Deputy Assistant Attorney General Scott Hammond of the U.S. Department of Justice’s Antitrust Division recently spoke to a group from the State Bar of Michigan’s Antitrust, Franchising & Trade Regulation section. His presentation addressed the automotive parts antitrust investigation, which he described as an “active” ongoing investigation. Indeed, the auto parts investigation is the biggest criminal antitrust investigation in history. To date, twelve individuals and nine companies have plead guilty and $809 million in total fines have been assessed. Hammond attributed the DOJ’s successful investigation to several things including the coordination between global enforcement agencies on 4 continents; raising the stakes for antitrust crimes in the form of fines and increased prison sentences; increased prosecution of individuals; use of wire tapping authority; and, perhaps most important, incentivizing companies to conduct their own internal investigations to win the “race to leniency.”

Mr. Hammond described the Corporate Leniency and Amnesty Plus programs in detail and attributed the “race to leniency” as the factor that has “destabilized the cartels” and served as a deterrent to anti-competitive conduct. The DOJ Antitrust Division’s Corporate Leniency program covers the company and its individuals. The single most important factor to qualify for leniency is being the first to disclose. In addition, leniency also requires a demonstration of prompt and effective termination of the conduct; cooperation; a truly corporate act (as opposed to isolated individual conduct); restitution; and no coercion, i.e., not the leader or originator of the conduct. If a company qualifies for leniency: 1) no charges will be brought against the company or the individual; 2) there will be no fines or jail time; 3) the company will be eligible for reduced civil damages; and 4) a confidential policy protecting applicant’s identity and information will be put in place.  Mr. Hammond also described the Amnesty Plus program. In this instance, the company has already lost the race for leniency with respect to Product A. The company agrees to cooperate on Product A, but also discloses wrongful conduct related to Product B. Here, the company can receive amnesty on Product B and potentially a reduced fine for Product A.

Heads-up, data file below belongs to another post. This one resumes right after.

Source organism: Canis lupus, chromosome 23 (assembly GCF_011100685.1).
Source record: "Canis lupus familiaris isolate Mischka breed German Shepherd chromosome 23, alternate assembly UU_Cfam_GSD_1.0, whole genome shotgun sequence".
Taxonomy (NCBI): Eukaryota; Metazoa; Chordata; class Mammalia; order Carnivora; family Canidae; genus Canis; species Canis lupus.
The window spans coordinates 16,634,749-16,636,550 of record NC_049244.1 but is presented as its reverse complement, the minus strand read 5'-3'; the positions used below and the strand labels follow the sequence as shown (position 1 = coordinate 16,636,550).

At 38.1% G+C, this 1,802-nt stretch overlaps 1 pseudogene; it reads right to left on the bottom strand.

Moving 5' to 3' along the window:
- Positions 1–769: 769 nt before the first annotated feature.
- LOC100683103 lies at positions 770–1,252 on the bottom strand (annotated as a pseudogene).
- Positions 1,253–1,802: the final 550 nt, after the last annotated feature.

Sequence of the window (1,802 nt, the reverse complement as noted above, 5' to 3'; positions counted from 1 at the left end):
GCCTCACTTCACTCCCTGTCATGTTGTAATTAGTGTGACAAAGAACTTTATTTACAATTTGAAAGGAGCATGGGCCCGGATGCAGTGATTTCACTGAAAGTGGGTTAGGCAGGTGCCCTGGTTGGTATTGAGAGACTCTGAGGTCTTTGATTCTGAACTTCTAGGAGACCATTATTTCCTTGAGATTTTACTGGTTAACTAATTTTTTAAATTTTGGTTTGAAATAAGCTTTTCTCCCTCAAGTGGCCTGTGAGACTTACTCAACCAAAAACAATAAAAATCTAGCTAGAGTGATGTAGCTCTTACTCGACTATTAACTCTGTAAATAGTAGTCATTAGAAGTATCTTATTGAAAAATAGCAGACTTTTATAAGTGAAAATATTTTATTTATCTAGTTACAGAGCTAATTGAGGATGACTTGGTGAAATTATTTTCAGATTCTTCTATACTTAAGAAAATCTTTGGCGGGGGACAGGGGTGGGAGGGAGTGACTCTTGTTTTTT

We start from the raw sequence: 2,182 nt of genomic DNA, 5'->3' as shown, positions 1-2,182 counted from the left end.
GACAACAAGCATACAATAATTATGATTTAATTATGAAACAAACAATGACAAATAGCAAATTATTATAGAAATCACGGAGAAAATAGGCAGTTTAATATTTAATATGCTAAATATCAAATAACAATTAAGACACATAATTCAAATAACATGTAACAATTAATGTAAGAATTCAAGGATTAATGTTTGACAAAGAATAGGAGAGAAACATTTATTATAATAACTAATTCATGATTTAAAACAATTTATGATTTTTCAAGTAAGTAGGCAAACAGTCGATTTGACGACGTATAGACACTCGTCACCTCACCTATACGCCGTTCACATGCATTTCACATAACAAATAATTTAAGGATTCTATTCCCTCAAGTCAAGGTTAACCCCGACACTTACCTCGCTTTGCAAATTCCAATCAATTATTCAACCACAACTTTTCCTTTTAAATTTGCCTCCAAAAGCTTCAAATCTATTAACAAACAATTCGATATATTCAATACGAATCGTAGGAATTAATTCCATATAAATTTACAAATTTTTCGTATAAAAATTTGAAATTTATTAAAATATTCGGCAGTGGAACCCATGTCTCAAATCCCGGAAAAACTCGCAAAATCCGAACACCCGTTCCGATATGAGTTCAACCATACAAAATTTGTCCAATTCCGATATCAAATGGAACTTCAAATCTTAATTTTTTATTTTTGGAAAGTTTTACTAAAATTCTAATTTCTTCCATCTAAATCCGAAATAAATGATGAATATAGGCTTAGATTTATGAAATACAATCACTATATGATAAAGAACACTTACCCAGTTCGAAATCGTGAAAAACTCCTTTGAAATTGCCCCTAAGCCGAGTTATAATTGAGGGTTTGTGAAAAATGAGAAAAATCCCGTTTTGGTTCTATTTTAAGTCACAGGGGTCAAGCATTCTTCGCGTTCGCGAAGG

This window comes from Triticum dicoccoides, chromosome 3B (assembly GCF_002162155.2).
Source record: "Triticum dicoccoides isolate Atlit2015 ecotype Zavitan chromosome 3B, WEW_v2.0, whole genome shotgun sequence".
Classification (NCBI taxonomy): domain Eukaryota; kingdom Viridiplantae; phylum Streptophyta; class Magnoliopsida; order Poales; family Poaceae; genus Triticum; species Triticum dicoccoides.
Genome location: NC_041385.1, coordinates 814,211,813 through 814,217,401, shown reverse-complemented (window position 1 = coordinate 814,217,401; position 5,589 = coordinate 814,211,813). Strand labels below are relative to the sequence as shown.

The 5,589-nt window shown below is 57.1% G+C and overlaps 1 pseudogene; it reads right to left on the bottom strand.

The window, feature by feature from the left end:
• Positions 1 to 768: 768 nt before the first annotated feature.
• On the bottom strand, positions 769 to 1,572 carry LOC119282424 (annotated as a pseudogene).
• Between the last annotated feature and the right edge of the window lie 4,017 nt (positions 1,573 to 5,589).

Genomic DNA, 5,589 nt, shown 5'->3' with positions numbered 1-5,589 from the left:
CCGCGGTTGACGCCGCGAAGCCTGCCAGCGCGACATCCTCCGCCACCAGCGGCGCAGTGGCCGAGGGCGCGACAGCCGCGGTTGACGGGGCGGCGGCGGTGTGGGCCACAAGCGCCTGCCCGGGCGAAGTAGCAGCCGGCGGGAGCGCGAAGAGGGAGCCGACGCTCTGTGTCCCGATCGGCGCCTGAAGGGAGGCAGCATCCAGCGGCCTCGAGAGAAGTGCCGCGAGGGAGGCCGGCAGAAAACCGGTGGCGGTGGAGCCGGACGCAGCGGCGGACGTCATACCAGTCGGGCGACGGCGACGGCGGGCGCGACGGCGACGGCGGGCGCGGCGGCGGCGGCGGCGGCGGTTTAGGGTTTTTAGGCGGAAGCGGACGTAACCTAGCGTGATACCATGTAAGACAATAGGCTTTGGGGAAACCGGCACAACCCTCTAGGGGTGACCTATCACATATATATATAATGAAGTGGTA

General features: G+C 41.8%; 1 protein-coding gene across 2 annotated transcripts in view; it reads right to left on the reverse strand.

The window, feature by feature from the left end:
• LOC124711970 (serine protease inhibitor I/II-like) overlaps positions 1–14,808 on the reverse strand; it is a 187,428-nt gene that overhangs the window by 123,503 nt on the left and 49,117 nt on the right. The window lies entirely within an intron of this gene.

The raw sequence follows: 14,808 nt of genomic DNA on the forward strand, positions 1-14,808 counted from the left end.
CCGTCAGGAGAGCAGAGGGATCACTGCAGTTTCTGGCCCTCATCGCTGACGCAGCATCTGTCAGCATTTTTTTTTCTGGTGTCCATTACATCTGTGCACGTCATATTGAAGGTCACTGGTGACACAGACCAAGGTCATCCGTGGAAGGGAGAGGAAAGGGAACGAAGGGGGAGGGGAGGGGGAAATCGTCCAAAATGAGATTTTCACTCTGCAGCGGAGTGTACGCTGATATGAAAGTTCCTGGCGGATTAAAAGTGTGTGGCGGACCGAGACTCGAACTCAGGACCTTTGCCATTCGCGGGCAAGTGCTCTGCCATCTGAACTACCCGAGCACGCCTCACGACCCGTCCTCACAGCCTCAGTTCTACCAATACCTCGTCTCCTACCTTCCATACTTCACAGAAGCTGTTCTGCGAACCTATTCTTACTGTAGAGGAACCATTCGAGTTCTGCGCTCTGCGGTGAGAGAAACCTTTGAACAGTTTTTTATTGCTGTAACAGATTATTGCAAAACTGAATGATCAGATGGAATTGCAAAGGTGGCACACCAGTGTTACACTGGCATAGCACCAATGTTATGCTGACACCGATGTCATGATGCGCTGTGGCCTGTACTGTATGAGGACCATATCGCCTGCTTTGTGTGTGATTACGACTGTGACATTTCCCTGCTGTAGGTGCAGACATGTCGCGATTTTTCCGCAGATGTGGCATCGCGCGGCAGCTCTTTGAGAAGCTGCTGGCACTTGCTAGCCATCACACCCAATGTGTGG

Throughout his presentation, Mr. Hammond repeatedly emphasized that the Corporate Leniency and Amnesty Plus programs should incentivize companies to implement and maintain effective compliance programs and conduct thorough internal investigations to ferret out wrongful conduct. Hammond said investigations conducted by outside counsel, in-house counsel, or corporate compliance officers have been critical to the DOJ’s ability to obtain information and enable companies to avail themselves of these leniency programs. Hammond also said that increased fines are intended to incentivize companies to create and implement effective compliance programs. He noted that in over 50% of the cartel investigations, as the DOJ investigated, it discovered additional, separate wrongdoing.  Given these fact, all companies in this industry should establish antitrust compliance programs, train their employees, frequently update their antitrust policies, establish reporting mechanisms to identify potential wrongdoing, and conduct thorough internal investigations. As always, a company’s ability to identify wrongful conduct, make a disclosure to the government, respond to and remediate the problem, fully cooperate with any investigation, and take responsibility for any wrongful conduct, will be paramount to a company’s defense.